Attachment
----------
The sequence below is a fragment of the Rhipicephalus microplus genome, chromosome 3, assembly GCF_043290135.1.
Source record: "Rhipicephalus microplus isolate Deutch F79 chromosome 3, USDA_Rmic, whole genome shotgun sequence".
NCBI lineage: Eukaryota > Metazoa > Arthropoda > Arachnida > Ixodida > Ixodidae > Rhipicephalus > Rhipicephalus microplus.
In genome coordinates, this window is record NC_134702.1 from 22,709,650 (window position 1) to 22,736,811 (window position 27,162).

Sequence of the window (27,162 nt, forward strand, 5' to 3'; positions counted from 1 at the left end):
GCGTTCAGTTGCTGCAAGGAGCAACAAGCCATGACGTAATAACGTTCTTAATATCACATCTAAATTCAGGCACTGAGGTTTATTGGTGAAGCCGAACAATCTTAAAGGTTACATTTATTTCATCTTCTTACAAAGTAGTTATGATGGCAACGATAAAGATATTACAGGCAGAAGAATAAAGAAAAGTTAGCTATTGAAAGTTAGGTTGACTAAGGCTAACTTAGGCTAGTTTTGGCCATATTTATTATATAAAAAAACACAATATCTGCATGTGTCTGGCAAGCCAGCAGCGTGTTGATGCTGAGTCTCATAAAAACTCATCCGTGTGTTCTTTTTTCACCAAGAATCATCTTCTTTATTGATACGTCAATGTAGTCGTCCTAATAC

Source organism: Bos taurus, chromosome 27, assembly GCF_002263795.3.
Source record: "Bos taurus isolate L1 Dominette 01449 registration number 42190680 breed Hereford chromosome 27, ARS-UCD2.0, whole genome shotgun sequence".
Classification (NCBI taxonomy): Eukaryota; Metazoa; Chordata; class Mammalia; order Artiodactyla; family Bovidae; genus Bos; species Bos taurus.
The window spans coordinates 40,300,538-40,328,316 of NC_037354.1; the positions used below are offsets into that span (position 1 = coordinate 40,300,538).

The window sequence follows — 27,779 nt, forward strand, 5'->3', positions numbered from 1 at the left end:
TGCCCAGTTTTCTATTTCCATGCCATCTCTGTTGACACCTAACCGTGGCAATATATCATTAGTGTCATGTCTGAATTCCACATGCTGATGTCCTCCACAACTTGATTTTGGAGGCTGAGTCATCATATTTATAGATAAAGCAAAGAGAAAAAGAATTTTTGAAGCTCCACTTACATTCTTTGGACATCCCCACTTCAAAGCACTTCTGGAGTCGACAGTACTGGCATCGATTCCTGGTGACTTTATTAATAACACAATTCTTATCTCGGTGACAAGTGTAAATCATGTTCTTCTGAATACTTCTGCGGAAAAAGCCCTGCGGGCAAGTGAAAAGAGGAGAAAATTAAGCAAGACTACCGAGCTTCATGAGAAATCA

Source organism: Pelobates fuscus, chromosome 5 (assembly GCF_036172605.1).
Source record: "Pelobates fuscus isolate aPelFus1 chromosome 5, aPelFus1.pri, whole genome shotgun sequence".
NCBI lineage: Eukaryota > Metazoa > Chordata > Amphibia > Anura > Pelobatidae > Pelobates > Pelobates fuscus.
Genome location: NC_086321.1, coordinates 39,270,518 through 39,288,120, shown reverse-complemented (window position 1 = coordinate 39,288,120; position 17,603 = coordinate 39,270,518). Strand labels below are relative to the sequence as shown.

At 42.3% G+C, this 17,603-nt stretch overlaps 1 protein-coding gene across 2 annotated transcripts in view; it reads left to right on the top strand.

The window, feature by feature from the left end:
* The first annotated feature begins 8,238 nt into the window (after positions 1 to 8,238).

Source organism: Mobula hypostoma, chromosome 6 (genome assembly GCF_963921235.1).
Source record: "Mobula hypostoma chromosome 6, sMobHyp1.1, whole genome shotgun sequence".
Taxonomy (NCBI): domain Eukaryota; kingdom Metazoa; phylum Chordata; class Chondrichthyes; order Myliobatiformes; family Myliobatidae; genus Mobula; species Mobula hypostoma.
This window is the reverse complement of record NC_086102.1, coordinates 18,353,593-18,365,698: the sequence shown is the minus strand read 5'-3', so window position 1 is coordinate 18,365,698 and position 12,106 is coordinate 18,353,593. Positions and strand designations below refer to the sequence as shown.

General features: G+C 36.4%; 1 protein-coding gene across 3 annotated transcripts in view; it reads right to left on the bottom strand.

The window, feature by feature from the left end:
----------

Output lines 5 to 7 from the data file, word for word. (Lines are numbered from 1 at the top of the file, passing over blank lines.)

Sequence of the window (27,162 nt, forward strand, 5' to 3'; positions counted from 1 at the left end):
GCGTTCAGTTGCTGCAAGGAGCAACAAGCCATGACGTAATAACGTTCTTAATATCACATCTAAATTCAGGCACTGAGGTTTATTGGTGAAGCCGAACAATCTTAAAGGTTACATTTATTTCATCTTCTTACAAAGTAGTTATGATGGCAACGATAAAGATATTACAGGCAGAAGAATAAAGAAAAGTTAGCTATTGAAAGTTAGGTTGACTAAGGCTAACTTAGGCTAGTTTTGGCCATATTTATTATATAAAAAAACACAATATCTGCATGTGTCTGGCAAGCCAGCAGCGTGTTGATGCTGAGTCTCATAAAAACTCATCCGTGTGTTCTTTTTTCACCAAGAATCATCTTCTTTATTGATACGTCAATGTAGTCGTCCTAATAC

Source organism: Bos taurus, chromosome 27, assembly GCF_002263795.3.